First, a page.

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Quantifying and managing Japan earthquake risk

Source(s):  Karen Clark and Company

Japan has experienced some of the most devastating earthquakes in recent history, and even though the country has strong seismic building codes and construction techniques, it is at risk for very large loss producing events. Based on the new high-resolution KCC Japan Earthquake Reference Model:

  • A repeat of an event like the Great Kanto Earthquake of 1923 would result in total property losses (insured and uninsured) exceeding $1.5 trillion USD
  • A larger magnitude event impacting Tokyo could produce total property losses exceeding $3 trillion USD
  • In Japan, the most seismically active regions correspond to the most densely populated areas
  • Scientists estimate a greater than 80 percent chance of a major event near Tokyo within the next 30 years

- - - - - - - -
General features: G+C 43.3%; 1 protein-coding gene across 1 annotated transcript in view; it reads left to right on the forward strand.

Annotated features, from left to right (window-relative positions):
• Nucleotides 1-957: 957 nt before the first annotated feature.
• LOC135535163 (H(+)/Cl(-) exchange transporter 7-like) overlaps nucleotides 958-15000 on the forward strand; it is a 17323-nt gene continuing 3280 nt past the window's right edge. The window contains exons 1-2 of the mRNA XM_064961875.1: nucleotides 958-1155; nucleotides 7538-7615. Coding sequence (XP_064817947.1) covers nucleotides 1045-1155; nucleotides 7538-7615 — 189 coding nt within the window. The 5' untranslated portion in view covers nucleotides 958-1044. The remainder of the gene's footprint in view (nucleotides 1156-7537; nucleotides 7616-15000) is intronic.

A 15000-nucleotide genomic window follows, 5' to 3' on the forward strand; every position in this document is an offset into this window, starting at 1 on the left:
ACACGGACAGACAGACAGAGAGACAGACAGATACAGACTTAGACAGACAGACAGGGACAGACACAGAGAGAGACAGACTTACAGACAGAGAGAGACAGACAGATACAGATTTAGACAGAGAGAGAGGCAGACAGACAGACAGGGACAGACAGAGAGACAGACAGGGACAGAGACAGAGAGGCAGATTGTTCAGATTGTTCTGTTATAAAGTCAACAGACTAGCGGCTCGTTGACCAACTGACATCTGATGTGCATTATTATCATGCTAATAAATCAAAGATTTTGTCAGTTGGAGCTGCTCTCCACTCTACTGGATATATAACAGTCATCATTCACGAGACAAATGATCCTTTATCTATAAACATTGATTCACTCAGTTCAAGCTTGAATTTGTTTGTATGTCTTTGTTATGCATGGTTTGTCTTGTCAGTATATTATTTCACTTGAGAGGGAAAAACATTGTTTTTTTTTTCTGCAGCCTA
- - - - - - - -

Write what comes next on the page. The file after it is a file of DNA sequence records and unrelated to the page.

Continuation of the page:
• On a long run expected basis, Japan’s earthquake loss potential (insured and uninsured) averages to over $20 billion USD per year

Earthquakes in Japan are of major interest to (re)insurers. Over 37 M7 and greater damaging earthquakes have impacted Japan since 1900, and property damage from the most costly events of the past few decades are estimated to total over $400 billion USD. Based on recent events, 10-15 percent of Japan’s total earthquake loss potential is covered by the global (re)insurance community.

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  • Quantifying and managing Japan earthquake risk
  • Publication date 2019
  • Number of pages 10 p.

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